3. [5]
    Paragraph 5(a)[1] of the third defence admitted that on 14 June 2017 the second defendant sent the document to some of the owners including the third to eighth defendants.
  4. [6]
    Paragraph 6(a)(i) of the fourth defence would deny that the second defendant sent the document because he “did not”. 
  5. [7]
    Schedule B took the form of a memorandum addressed to all the owners of The Grange dated 14 June 2017 as follows:

“Dear Owners

The unsolicited phone calls that have been made to you are not on my behalf and are not from a “concerned owner”. They are from a telemarketer employed by TLL Investments Pty Ltd and their regard for the truth is non-existent.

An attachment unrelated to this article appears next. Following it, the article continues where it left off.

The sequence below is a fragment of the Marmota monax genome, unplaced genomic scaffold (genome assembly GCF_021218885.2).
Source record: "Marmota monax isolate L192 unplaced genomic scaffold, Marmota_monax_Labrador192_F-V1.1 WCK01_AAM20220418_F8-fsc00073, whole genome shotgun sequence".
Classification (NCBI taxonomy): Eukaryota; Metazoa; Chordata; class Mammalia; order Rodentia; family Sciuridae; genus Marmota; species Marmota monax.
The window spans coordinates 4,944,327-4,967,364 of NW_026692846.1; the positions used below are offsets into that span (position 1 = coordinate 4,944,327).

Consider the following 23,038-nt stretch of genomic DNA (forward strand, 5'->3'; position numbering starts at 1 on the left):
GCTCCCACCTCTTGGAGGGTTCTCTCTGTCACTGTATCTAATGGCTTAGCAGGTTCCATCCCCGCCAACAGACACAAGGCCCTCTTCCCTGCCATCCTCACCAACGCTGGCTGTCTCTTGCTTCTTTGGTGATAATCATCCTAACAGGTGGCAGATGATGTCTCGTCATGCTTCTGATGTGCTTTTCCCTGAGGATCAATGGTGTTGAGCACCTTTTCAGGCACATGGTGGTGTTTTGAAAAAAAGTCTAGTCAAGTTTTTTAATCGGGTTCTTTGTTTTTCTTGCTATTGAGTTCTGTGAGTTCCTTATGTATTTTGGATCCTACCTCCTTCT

• The Body Corporate Committee is not paid at all. The security has all but completely rid The Grange of theft, violence, drunken parties and domestic violence.
  • We no longer pay out big chunks of money – your money – to fix malicious damage or graffiti.
  • If the security was cancelled it would save you all of $1.46 per week. However the repair bills would skyrocket.
  • Your personal information and phone numbers have been acquired by TLL and are being used illegally by TLL. This is a massive breach of privacy act and you should contact the Office of Fair Trading and complain. I’m sure the Body Corporate Commissioner’s Office would also be most concerned.

How anyone could vote to support such deceit, dishonesty and disgraceful behaviour is beyond me. It’s your vote – condemn these actions by voting YES.

Please note that if you have already voted for TLL’s agenda, condemn their action and withdraw your vote by emailing the Secretary at [email protected]